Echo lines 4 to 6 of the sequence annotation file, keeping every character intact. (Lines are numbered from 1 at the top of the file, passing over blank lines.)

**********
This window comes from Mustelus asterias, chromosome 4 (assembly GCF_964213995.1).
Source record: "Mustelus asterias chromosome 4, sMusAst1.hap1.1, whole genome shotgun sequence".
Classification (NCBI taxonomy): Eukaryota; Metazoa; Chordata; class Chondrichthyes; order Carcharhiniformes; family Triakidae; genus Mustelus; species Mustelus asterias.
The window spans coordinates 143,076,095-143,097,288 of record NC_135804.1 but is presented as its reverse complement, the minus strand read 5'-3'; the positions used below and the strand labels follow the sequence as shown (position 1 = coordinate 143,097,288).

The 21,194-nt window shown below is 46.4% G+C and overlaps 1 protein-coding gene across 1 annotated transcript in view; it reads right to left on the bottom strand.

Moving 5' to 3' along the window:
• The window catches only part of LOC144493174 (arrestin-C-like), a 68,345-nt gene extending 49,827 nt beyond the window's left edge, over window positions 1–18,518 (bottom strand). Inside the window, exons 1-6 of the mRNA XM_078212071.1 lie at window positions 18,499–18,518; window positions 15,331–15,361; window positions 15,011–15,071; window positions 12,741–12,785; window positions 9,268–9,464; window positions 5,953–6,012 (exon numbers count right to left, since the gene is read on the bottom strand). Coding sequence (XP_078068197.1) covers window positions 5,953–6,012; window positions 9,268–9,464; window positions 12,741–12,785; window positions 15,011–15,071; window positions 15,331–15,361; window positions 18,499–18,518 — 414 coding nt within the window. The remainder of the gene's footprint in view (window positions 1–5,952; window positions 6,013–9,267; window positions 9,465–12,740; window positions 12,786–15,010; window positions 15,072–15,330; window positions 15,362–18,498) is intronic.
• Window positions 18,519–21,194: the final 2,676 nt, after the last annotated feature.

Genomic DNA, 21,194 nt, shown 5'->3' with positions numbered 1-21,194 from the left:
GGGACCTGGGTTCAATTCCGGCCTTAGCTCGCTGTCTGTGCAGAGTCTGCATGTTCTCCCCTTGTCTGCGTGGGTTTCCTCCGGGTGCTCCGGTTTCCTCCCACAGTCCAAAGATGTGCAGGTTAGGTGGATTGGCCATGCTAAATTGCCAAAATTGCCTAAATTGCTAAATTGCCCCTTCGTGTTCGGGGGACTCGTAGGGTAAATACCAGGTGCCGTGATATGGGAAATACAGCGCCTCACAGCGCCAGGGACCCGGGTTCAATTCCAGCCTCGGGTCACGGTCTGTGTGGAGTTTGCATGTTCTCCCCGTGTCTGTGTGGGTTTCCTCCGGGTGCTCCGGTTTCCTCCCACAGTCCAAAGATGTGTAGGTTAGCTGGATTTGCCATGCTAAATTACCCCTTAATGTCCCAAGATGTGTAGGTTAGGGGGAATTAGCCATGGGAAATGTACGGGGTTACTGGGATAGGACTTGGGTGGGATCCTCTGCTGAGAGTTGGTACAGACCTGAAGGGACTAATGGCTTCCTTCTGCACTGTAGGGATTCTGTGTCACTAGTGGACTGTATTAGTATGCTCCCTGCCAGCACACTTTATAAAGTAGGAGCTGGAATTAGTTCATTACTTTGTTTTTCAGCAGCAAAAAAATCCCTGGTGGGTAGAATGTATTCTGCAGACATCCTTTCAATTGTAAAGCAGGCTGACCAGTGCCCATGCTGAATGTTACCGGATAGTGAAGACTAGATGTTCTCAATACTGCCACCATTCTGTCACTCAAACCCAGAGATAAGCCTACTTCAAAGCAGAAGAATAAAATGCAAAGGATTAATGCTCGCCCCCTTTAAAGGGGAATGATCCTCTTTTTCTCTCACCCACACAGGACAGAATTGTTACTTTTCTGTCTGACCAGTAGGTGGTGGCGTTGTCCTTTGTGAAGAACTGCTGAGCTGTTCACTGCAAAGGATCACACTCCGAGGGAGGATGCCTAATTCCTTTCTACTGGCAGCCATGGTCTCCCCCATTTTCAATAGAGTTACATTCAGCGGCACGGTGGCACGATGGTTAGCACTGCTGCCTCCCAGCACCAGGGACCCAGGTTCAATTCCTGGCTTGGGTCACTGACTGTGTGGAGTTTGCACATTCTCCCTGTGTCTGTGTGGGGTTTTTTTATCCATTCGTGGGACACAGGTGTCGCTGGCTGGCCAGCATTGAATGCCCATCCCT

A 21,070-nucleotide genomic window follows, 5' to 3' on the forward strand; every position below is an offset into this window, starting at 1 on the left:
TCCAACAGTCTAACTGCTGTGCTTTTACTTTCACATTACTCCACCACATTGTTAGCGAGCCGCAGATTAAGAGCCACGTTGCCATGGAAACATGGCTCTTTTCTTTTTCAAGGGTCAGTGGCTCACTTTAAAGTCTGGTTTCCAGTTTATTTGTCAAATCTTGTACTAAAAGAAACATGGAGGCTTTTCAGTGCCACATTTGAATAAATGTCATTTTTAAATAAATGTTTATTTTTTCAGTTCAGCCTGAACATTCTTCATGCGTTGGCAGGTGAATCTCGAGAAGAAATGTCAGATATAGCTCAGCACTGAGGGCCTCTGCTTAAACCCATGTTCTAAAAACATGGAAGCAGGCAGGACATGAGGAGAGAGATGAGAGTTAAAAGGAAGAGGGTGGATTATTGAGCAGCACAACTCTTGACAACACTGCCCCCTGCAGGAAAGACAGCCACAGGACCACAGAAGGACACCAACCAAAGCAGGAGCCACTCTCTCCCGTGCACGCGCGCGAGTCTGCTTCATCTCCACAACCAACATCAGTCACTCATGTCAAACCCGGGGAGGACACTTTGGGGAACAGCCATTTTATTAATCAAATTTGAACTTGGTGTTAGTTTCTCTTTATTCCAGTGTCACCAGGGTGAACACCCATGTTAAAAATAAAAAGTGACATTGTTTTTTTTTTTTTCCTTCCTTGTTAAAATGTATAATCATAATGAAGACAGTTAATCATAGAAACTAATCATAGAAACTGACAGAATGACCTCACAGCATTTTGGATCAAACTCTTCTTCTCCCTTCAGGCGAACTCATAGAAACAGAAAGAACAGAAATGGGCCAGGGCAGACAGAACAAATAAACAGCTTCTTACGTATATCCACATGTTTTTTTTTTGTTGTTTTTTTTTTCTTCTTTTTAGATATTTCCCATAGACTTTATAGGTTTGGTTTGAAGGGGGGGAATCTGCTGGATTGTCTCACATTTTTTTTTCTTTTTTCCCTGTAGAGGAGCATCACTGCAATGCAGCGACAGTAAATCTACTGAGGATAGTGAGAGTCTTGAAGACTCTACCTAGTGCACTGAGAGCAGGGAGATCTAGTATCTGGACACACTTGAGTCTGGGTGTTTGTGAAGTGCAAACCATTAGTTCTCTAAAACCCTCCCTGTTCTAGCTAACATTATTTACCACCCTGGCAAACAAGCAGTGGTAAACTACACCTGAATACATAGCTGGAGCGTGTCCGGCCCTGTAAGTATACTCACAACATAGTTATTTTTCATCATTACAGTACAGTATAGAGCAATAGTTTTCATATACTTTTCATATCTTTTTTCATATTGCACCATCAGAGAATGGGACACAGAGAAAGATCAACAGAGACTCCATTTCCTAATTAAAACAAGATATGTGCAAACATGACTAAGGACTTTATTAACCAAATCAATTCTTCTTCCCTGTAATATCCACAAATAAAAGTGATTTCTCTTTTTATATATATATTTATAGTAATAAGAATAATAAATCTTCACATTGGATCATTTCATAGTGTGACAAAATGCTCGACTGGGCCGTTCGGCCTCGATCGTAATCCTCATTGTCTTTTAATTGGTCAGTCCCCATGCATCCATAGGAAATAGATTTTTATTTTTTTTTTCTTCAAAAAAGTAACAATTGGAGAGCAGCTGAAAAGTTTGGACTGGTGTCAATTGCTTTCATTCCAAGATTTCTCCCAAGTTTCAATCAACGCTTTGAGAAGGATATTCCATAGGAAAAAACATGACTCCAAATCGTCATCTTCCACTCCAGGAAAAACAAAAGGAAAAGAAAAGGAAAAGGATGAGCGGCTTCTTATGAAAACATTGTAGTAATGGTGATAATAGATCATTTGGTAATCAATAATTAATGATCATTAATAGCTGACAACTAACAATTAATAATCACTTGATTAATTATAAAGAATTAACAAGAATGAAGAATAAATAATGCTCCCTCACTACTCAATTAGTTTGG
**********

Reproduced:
The window spans coordinates 143,076,095-143,097,288 of record NC_135804.1 but is presented as its reverse complement, the minus strand read 5'-3'; the positions used below and the strand labels follow the sequence as shown (position 1 = coordinate 143,097,288).

The 21,194-nt window shown below is 46.4% G+C and overlaps 1 protein-coding gene across 1 annotated transcript in view; it reads right to left on the bottom strand.

Moving 5' to 3' along the window: